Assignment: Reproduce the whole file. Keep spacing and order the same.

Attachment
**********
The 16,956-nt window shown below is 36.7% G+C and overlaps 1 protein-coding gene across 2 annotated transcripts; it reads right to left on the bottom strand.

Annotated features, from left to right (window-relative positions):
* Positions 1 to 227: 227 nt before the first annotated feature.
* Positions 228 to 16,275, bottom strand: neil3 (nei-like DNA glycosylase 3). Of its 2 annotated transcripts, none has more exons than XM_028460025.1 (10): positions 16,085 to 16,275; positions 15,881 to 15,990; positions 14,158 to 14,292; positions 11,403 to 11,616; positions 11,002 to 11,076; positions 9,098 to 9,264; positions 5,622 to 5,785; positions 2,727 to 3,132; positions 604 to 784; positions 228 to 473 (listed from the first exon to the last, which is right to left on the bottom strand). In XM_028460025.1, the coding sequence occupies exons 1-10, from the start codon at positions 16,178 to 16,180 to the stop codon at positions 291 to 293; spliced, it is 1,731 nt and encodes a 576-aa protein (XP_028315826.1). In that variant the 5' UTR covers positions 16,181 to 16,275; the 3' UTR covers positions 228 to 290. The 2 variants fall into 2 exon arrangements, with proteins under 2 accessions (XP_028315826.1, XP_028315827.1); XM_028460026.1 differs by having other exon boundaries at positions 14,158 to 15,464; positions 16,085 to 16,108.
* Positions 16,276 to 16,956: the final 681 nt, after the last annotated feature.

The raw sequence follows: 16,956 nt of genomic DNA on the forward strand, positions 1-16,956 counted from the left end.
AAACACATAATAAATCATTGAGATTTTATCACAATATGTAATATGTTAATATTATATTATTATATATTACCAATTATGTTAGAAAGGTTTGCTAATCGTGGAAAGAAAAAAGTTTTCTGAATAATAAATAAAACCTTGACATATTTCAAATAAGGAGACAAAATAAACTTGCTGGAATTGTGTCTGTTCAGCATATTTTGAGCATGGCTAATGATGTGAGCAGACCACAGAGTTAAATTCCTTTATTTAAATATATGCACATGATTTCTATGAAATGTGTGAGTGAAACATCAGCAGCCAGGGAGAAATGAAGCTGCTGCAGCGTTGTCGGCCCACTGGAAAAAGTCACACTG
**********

The 16,956-nt window shown below is 36.7% G+C and overlaps 1 protein-coding gene across 2 annotated transcripts; it reads right to left on the bottom strand.

Annotated features, from left to right (window-relative positions):
* Positions 1 to 227: 227 nt before the first annotated feature.
* Positions 228 to 16,275, bottom strand: neil3 (nei-like DNA glycosylase 3). Of its 2 annotated transcripts, none has more exons than XM_028460025.1 (10): positions 16,085 to 16,275; positions 15,881 to 15,990; positions 14,158 to 14,292; positions 11,403 to 11,616; positions 11,002 to 11,076; positions 9,098 to 9,264; positions 5,622 to 5,785; positions 2,727 to 3,132; positions 604 to 784; positions 228 to 473 (listed from the first exon to the last, which is right to left on the bottom strand). In XM_028460025.1, the coding sequence occupies exons 1-10, from the start codon at positions 16,178 to 16,180 to the stop codon at positions 291 to 293; spliced, it is 1,731 nt and encodes a 576-aa protein (XP_028315826.1). In that variant the 5' UTR covers positions 16,181 to 16,275; the 3' UTR covers positions 228 to 290. The 2 variants fall into 2 exon arrangements, with proteins under 2 accessions (XP_028315826.1, XP_028315827.1); XM_028460026.1 differs by having other exon boundaries at positions 14,158 to 15,464; positions 16,085 to 16,108.
* Positions 16,276 to 16,956: the final 681 nt, after the last annotated feature.

The raw sequence follows: 16,956 nt of genomic DNA on the forward strand, positions 1-16,956 counted from the left end.
AAACACATAATAAATCATTGAGATTTTATCACAATATGTAATATGTTAATATTATATTATTATATATTACCAATTATGTTAGAAAGGTTTGCTAATCGTGGAAAGAAAAAAGTTTTCTGAATAATAAATAAAACCTTGACATATTTCAAATAAGGAGACAAAATAAACTTGCTGGAATTGTGTCTGTTCAGCATATTTTGAGCATGGCTAATGATGTGAGCAGACCACAGAGTTAAATTCCTTTATTTAAATATATGCACATGATTTCTATGAAATGTGTGAGTGAAACATCAGCAGCCAGGGAGAAATGAAGCTGCTGCAGCGTTGTCGGCCCACTGGAAAAAGTCACACTG